A few days ago the Globe & Mail did a story with Olympic Village developer Millennium. No doubt the developer has been taking jabs from our civic “leaders“, public and our respected Canwest papers.
I found it odd that Millennium did not have much to say about the fiasco up until this point. Even then once the story was out, it seems as though the local media turned a blind eye.
Anyways, here are a few choice quotes from The Globes Gary Mason article with Millenniums Shahram Malek:
“Because of the undertaking it made to VANOC [the Vancouver Organizing Committee for the 2010 Games] the city put fairly onerous restrictions on the land,” Mr. Malek said. “And because of those commitments it didn’t want to turn over title. For a typical project it takes six to nine months to get bank approval for a loan. We talked to Canadian lenders and others and the first thing they said to us was: ‘This title is not financeable.’ “
With the clock ticking on the project, Millennium was forced to turn to New York hedge funds, known for assuming riskier projects at higher interest rates. Well aware of the desperate situation that Millennium was in, Fortress Investment Group agreed to advance a loan of $750-million at a staggering 11-per-cent interest rate.
Did Fortress gouge Millennium, knowing it had few, if any, options available?
“That’s one way of looking at it, but we’ve never seen it as people extracting something from us or having us over a barrel,” Mr. Malek said. “If we had not had the timeline issue we would have had time to negotiate a better deal, prime plus 1 or 2 per cent. We would have made each phase subject to presale, which is standard. You build one building, get the presale, then build the next.
“We didn’t have that option here. We had to build all the buildings at once, regardless of presale, which is another thing that concerned the banks. So Fortress agreed to help us out.”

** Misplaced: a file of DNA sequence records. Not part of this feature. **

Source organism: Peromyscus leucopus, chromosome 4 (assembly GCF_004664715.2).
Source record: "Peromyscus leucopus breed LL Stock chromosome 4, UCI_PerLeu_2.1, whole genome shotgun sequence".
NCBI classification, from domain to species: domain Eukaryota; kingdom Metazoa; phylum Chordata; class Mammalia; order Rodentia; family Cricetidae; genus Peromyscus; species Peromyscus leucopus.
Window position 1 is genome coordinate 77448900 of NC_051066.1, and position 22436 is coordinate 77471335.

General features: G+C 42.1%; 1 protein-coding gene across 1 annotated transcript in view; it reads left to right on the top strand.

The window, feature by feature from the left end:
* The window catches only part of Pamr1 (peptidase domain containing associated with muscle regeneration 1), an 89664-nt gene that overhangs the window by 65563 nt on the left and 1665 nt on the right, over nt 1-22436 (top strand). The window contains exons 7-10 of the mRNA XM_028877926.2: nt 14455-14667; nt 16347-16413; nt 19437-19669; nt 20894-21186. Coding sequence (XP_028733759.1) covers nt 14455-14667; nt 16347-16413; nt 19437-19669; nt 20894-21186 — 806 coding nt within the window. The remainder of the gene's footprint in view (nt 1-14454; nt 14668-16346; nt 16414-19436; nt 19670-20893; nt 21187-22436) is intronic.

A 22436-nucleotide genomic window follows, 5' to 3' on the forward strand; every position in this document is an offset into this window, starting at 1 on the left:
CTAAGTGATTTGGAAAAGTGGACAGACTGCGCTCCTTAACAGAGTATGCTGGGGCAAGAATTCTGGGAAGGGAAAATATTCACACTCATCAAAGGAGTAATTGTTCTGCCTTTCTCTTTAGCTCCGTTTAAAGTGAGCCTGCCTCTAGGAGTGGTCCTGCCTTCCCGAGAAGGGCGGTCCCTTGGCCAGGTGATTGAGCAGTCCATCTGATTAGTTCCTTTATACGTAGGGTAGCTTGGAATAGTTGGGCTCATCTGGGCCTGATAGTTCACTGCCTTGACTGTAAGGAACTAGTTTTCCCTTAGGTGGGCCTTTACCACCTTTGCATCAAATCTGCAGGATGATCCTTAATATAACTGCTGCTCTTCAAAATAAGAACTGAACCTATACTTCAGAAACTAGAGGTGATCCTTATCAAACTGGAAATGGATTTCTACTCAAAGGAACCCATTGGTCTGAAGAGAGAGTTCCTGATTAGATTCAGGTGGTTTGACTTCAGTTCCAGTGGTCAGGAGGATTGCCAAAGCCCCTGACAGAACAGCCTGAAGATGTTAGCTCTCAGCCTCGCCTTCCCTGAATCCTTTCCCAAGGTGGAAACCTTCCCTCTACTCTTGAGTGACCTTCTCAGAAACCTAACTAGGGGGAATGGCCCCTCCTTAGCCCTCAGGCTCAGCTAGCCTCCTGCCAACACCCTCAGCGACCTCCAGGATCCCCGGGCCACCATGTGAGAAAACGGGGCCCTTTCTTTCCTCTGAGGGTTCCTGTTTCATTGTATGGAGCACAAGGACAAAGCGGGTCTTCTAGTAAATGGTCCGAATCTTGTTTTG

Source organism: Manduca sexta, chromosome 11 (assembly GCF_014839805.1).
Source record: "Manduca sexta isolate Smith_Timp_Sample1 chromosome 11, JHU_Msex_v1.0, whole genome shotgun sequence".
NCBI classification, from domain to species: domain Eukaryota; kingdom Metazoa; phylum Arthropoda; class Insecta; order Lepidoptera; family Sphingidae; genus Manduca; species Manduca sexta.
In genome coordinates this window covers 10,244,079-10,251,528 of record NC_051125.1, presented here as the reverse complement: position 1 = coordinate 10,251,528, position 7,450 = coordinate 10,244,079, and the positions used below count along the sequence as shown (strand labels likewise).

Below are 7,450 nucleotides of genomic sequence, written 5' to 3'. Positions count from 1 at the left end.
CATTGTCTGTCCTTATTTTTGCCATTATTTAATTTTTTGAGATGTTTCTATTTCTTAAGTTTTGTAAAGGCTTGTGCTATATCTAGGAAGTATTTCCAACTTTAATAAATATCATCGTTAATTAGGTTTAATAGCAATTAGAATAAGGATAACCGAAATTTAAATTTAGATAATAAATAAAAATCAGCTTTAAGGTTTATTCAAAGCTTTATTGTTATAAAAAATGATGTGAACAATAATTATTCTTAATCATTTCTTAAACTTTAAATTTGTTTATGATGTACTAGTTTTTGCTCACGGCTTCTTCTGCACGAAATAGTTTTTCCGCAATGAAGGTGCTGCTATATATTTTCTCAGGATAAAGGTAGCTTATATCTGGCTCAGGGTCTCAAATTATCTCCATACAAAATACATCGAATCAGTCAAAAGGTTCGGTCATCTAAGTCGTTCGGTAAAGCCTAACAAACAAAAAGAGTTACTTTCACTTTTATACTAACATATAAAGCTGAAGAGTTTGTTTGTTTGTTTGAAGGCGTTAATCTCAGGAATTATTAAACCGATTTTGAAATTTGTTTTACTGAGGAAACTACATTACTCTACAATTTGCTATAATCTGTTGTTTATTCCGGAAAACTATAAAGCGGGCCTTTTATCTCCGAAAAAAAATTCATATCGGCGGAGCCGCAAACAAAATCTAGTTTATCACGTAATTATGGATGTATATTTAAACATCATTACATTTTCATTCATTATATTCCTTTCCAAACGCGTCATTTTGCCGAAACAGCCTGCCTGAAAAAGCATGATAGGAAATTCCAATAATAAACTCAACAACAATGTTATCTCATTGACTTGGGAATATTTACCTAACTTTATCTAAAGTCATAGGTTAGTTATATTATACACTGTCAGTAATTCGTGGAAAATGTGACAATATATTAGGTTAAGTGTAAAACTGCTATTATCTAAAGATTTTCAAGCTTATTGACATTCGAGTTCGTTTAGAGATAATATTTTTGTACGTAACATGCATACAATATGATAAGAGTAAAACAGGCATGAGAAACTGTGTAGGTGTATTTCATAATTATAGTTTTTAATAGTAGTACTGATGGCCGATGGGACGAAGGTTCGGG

Far from being the disaster for taxpayers that it’s being portrayed, the city’s agreement with Millennium was “brilliantly” negotiated by its staff “because every single obligation the city had [to VANOC] has been passed on to a private developer.”
When you throw in the costs for soil remediation and site cleanup – about $25-million, which Millennium thought the city was paying for – and the price tag associated with the city-mandated edict that the complex be built to the top environmental standards in the world, Mr. Malek estimates Millennium has spent almost $130-million – on top of the nearly $200-million it paid for the land – on areas that technically should have been covered by the city.
“In total, that’s almost $330-million the city is getting first before we get a cent,” Mr. Malek said. “It’s a sweetheart deal for the city.”
Since this fiasco began local media and anti-commerce bloggers have jumped in to the pool to attack the Olympics. They ignored the fact that the Village contains condos that will be sold on prime real estate in close proximity to downtown. They forget that all the infrastructure will be used and made available for public use once the Olympics are long gone.
You can say that the Sea to Sky highway wasn’t a priority, same goes for the Canada Line. But you know what, sooner or later those projects had to be undertaken anyways, and if we were to wait they would have cost a lot more and you would be complaining as to why it wasn’t done sooner. Besides those aren’t technically Olympic projects anyways…